And the position of the dragon,-standing before the woman, to devour her offspring as soon as it is born, gives a striking view of the vigilance and the power of the wicked one, to destroy the seed of the church. It was the malicious eye of this same infernal agent, that watched the birth of the Babe of Bethlehem,' to devour him by Herod. Here was the influence which instigated that Roman governor to direct the wise men of the east to bring him word, after they had found the infant Saviour; pretending his wish to worship him; but intending to destroy him. The same satanic influence was operating, when the same Herod, upon finding the eastern sages

had not in this thing obeyed him, sent forth his soldiers, and cut in pieces the infant children of Bethlehem. Here was a deed fully in character with the great red dragon standing before the woman, to devour her offspring as soon as born. An emblem of the same thing we find in Exod. i. 16-22; the decreeing of the death of the male children of the people of God in Egypt. The prophet Ezekiel (chap. xxix. 3) says, "Thus saith the Lord God, Behold I am against thee, Pharaoh, king of Egypt, the great dragon that lieth in the midst of the river." Pharaoh is here called the great dragon, meaning the crocodile of the river of Egypt, which must be supposed to have devoured the infants of Israel cast into it; because that tyrant had ordered those infants to be cast into the river. This, we may conceive, is the parent text of the passage under consideration: only in the latter, the dragon becomes a land animal, and is red, and takes his head and horns from the ancient form of the Roman empire. The noted means of the devil's opposition to the church were to be,-persecution, errors, heresies, paganism, the Man of Sin, and the infidelities of the last days. When Satan became alarmed at the propagation of Christianity, he instigated first the Jewish rulers, and then the pagan emperors, to persecute the church with deadly hatred. To this the position of the dragon in our text alludes.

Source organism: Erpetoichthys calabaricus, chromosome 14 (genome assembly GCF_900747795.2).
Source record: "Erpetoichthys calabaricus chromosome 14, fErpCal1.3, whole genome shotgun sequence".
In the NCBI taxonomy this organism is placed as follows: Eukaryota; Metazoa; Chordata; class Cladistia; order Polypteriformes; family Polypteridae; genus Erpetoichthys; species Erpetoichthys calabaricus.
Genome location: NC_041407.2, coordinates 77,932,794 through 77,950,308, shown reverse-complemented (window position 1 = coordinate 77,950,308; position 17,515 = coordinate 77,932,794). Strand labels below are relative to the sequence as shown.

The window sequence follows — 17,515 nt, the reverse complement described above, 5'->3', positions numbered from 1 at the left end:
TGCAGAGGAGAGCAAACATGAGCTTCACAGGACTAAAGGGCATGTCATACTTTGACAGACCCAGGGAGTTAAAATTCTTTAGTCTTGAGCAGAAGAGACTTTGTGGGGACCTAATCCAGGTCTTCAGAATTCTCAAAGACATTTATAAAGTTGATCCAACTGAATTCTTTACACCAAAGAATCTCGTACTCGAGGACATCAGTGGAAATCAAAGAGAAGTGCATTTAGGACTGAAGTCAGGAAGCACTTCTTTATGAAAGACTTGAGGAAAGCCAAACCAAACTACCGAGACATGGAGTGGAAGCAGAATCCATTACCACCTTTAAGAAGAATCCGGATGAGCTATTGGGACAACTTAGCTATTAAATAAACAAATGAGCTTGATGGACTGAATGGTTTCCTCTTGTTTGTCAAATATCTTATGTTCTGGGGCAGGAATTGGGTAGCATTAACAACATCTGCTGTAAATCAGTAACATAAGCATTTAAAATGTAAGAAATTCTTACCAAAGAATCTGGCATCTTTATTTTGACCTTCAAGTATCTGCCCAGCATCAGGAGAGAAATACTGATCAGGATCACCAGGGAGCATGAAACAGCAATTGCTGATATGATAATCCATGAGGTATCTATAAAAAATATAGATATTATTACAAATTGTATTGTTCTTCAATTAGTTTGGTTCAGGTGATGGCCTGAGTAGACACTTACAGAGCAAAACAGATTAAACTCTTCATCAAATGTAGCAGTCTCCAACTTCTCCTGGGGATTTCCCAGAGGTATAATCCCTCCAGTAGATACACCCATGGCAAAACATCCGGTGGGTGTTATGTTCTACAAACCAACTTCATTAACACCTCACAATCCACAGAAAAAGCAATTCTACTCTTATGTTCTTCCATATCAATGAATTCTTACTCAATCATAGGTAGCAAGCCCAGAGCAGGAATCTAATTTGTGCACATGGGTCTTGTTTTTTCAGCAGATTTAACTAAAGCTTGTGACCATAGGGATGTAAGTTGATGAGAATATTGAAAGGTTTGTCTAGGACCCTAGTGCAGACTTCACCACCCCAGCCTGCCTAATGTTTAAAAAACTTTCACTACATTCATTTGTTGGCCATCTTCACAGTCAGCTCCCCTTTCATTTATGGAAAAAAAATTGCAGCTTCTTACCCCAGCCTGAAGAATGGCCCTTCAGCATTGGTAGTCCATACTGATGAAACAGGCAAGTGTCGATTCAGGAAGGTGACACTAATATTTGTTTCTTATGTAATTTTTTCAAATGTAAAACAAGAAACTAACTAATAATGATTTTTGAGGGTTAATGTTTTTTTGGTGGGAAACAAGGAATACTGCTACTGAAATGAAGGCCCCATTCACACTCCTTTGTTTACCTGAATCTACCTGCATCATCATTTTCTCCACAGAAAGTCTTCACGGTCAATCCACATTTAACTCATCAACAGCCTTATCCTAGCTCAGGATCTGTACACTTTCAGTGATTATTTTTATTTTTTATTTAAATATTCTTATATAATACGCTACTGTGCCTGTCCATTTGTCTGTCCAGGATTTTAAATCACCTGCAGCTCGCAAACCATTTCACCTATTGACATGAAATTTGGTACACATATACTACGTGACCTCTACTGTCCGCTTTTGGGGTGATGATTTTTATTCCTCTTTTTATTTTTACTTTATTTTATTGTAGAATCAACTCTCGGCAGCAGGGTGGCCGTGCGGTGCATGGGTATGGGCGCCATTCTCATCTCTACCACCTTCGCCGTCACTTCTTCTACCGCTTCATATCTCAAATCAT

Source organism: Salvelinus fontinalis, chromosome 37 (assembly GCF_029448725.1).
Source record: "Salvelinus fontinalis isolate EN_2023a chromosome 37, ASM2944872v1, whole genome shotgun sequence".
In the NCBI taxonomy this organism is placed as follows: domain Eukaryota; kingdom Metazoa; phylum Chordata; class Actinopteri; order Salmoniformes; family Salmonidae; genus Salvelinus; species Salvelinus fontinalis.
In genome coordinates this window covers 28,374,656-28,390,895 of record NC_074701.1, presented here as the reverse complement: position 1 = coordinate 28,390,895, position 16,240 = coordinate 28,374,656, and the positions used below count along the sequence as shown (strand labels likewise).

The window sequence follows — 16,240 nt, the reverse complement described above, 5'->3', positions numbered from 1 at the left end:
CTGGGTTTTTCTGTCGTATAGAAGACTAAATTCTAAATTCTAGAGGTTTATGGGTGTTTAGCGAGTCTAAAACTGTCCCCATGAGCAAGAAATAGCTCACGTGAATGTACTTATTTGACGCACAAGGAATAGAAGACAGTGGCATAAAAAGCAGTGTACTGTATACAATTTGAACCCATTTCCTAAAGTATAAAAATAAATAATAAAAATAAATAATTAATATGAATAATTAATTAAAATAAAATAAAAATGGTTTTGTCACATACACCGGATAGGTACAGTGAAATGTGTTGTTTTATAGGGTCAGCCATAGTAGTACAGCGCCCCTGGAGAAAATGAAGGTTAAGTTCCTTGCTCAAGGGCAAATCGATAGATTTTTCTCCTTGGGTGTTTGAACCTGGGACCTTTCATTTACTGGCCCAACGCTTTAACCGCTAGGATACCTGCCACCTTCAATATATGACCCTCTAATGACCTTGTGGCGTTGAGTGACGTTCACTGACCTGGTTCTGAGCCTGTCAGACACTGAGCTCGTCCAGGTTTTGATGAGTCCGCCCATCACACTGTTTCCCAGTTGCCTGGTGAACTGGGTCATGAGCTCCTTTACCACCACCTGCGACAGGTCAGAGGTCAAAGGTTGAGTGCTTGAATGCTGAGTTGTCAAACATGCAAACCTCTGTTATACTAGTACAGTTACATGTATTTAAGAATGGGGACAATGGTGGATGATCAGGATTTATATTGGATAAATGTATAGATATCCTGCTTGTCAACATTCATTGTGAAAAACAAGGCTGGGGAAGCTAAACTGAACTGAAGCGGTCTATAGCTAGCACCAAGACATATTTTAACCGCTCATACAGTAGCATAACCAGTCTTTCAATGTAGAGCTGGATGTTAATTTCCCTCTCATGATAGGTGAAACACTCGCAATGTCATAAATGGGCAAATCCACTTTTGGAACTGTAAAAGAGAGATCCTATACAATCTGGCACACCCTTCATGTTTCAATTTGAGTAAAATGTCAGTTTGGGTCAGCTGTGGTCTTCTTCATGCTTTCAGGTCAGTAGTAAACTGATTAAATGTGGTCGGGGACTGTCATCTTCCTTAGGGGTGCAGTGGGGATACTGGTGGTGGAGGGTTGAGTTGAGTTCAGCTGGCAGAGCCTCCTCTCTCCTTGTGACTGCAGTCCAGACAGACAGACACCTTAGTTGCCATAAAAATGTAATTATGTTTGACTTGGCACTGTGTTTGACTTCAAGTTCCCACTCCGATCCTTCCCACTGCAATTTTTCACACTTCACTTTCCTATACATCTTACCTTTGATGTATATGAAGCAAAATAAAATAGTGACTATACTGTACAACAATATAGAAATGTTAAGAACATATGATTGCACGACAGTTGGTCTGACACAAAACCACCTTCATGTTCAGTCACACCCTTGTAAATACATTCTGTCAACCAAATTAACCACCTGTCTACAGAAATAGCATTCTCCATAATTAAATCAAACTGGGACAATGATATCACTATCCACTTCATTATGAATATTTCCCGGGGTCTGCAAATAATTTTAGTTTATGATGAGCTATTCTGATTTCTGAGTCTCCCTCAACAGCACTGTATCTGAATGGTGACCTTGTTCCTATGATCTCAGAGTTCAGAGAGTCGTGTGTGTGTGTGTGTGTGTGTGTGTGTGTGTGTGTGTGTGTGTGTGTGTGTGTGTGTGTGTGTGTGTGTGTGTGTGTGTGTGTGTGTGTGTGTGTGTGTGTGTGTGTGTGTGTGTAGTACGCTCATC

Ver. 5. And she brought forth a man-child, who was to rule all nations with a rod of iron: and her child was caught up unto God, and to his throne.

This man-child born to the church alludes, we may believe, both to her Saviour, and to her spiritual succession. It was Christ who was to rule all nations with his rod of iron; as Psalm ii. 9. And he was to be born of a woman, born of the church; she is instructed to say, "For unto us a child is born; unto us a son is given, and the government shall be upon his shoulder." To this our text seems to allude. The church under both the Old and New Testaments is but one and the same church. My beloved is one." And the Old Testament church was long ardently desiring the birth of her Saviour, and praying for the event. "O that the salvation of Israel


was come out of Zion!" Simeon and Anna were waiting at the temple for this event. Pious kings and prophets had long done the same, in their ardent desires for the birth of Christ. He was, accordingly, known as "the desire of all nations!" His birth was then pre-eminently the desire of the church. And well might she be denoted by the figure in our text, a woman bringing forth her son, who was to rule all nations with his rod of iron! This was a most happy figure of the church at that period, just introductory to the new and last dispensation. This accords